Bankrate’s survey of six questions gauges how secure Americans feel about their personal finances compared to 12 months ago. On May 3-6, 2012, telephone interviews with 999 adults living in the continental U.S. were conducted by Princeton Survey Research Associates International. The results of Bankrate’s Financial Security Index, below, have a margin of error of plus-or-minus 3.6 percentage points.
- Among respondents 25 and older, 70% with no college degree cut back on expenses versus 47% of college grads.
- 65% of Republicans and 62% of independents cut back on expenses, compared to 53% of Democrats.
- 69% of those earning less than $75,000 made some cutbacks, compared to 44% of $75,000-plus earners.
- 34% of Southerners report feeling more job security now versus a year ago. The same is true for 24% in other regions.
- 22% of those 30-64 say they feel more secure versus 41% younger than 30 and 42% age 65 and older.
- 37% of those earning less than $30,000 a year feel more secure compared to 25% of those earning more.
- 20% of college grads say they feel better about their savings than a year ago, compared to 11% of those with a high school education or less.
- 39% of Republicans say they feel worse about their savings, compared to 29% of Democrats.
- 43% of fathers with kids younger than 18 feel less comfortable with savings, versus 30% of other men.
- 25% of respondents younger than 65 feel worse about their debt today versus a year ago. The same is true for 16% of those 65-plus.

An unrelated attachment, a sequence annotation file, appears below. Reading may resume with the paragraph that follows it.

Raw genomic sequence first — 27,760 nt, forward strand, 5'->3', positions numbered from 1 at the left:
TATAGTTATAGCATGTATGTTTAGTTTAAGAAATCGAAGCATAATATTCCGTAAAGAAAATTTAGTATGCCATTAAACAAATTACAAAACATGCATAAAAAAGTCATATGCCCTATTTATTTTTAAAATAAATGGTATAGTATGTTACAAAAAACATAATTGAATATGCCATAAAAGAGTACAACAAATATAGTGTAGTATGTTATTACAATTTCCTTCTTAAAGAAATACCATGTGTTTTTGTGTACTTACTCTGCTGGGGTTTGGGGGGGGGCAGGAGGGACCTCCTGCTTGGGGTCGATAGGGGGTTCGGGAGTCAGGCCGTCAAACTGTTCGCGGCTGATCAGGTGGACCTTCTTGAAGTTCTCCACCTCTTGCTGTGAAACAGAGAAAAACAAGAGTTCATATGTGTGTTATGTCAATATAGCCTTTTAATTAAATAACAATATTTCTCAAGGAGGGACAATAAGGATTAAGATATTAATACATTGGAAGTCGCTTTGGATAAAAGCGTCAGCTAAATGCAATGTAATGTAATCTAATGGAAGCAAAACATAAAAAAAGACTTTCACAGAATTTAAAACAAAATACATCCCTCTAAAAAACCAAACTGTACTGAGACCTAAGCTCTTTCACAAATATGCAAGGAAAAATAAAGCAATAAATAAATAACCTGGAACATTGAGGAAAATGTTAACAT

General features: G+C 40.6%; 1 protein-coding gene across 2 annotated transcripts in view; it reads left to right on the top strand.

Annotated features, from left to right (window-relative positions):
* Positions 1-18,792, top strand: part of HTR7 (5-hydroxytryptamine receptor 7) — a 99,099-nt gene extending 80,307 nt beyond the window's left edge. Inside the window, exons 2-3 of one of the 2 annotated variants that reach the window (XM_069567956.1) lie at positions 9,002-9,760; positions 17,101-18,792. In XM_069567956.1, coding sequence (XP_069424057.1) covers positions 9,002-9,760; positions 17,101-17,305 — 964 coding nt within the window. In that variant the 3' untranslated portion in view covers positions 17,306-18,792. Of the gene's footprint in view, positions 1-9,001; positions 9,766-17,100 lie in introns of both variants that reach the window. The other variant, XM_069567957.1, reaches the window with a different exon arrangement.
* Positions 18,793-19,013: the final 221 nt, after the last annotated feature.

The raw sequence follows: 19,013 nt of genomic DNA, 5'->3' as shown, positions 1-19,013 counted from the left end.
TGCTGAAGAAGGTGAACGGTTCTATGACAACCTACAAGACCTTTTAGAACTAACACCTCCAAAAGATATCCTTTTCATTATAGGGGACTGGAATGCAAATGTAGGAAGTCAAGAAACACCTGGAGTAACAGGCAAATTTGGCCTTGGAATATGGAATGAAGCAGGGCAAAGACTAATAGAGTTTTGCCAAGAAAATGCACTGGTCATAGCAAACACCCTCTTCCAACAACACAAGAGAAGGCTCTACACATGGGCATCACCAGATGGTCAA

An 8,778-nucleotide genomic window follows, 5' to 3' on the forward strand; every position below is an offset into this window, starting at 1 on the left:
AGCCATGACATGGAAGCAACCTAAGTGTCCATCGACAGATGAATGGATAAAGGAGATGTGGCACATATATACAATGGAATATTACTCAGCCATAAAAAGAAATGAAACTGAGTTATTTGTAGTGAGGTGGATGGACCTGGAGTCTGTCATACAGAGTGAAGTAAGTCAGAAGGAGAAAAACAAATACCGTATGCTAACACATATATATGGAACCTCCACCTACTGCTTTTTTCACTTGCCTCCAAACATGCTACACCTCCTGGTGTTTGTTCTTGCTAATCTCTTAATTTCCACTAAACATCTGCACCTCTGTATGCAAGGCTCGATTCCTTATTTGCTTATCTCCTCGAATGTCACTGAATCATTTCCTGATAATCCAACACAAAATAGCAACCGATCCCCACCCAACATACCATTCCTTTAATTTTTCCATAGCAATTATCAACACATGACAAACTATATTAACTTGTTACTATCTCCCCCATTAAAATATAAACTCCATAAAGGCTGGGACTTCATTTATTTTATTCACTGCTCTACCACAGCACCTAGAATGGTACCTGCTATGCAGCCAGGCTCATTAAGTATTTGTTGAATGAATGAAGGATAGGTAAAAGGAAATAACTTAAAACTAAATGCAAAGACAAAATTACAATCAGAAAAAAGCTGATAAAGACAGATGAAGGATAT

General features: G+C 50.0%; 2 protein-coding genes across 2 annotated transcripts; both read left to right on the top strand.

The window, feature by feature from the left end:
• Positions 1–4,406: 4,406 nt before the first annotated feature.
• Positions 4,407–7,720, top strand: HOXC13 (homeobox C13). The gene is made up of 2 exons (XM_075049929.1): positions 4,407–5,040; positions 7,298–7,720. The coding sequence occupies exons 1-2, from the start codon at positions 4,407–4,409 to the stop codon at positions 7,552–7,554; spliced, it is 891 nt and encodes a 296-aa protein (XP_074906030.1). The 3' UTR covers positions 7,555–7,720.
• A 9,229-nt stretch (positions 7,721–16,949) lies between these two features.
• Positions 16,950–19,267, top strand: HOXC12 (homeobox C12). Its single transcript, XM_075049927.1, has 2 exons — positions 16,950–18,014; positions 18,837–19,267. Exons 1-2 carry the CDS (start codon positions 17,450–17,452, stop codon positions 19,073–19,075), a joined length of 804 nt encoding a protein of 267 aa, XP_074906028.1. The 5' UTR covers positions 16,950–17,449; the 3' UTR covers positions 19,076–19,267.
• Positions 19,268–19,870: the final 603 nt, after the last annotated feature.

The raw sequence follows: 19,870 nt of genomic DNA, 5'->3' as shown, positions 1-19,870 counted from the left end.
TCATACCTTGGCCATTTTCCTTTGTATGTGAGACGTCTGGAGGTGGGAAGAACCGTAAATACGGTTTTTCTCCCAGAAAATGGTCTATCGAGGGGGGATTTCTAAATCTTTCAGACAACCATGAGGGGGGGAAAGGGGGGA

- Among parents of kids younger than 18, 29% feel less comfortable about debt. Just 20% of nonparents said the same.
- 28% of those who cut back on expenses due to gas prices are less comfortable with debt, compared to 14% who did not cut back.
- More parents (34%) than nonparents (23%) report having a higher net worth compared to last year.
- Net worth rose for 34% of college grads, 29% of those with some college and 20% of people with a high school education or less.
- 43% of those earning $75,000-plus per year and 22% earning less report a net worth increase.
- 32% of men and 24% of women say their overall financial situation is better now than a year ago.
- 27% of Republicans and 18% of Democrats say they’re worse off than a year ago.
- Finances improved over the past year for 35% of those younger than 50, versus 21% for age 50-plus respondents.
Bankrate’s Financial Security Index gauges how Americans feel today versus a year ago on vital financial matters. An index value of less than 100 indicates declining levels of financial security; a value greater than 100 reveals higher levels of security compared to 12 months ago.
More On The Financial Security Index:
- Compare savings rates
- When gas prices rise, consumers cut back
- Consumers say financial security improves
- Will improved financial security last?